A designer who is not afraid of new challenges—that’s how Klaudia Kasprzak describes herself, someone who has acquired such a diverse approach during her studies in Poland and Finland that her work includes forest-inspired minimalist jewelry, a combinable birthday table and baby furniture. This time, she has put her creativity to good use at an event no less prestigious than the world-famous Bocuse d’Or.
Klaudia Kasprzak has designed an amber-copper platter for one of the world’s most prestigious culinary competitions at the request of Jakub Kasprzak, the chef who is competing in Polish colors, because Bocuse d’Or is not only about the excellence of the food and the diligence and expertise of the chefs, but also about the visual elements and the way food is served. A crucial element of the competition is the presentation of meat dishes on a specially designed plate, the parameters of which are strictly defined in the rules of the competition. For example, the total weight must not exceed 20 kilos, the diameter must be 90 centimeters and the height must not exceed 30 centimeters. This has been taken into account in the design of this world-class plate, which can hold 14 tasters.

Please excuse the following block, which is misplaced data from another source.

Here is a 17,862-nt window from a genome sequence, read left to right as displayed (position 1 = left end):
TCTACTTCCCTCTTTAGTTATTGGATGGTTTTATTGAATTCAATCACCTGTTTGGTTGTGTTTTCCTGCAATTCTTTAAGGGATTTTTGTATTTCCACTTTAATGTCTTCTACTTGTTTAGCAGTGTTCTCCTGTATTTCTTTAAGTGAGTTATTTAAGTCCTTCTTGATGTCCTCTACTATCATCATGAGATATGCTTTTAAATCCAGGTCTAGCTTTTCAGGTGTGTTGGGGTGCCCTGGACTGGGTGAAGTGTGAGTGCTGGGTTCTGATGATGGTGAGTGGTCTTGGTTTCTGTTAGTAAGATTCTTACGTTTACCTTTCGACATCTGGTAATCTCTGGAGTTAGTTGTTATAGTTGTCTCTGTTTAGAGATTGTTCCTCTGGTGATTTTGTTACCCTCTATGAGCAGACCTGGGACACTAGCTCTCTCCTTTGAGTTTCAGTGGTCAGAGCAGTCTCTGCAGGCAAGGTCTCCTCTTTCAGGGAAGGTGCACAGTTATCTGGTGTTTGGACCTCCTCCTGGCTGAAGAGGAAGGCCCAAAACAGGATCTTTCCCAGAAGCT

Searching for a suitable topic is an inevitable part of the design process. This time, the choice fell on the Polish aesthetics of the 1920s and 1930s, more specifically on the work of the Polish industrial designer Julia Keilowa. The design is characterized by simplicity, lightness and reliance on basic geometric shapes, while the essence of Polish culture is also reflected in the form of beetroot pearls and delicate lace, which evoke the playfulness of national motifs.
“This year, we included amber, which is considered the Polish national gold, into the concept. It became for me the main motif of a platter, this beautiful, albeit very refined copper. Other elements were painted in a beautiful pearl white; everything has been combined to create a sophisticated background to showcase the dishes,” Klaudia told the Polish Design alive magazine.
Source: Design alive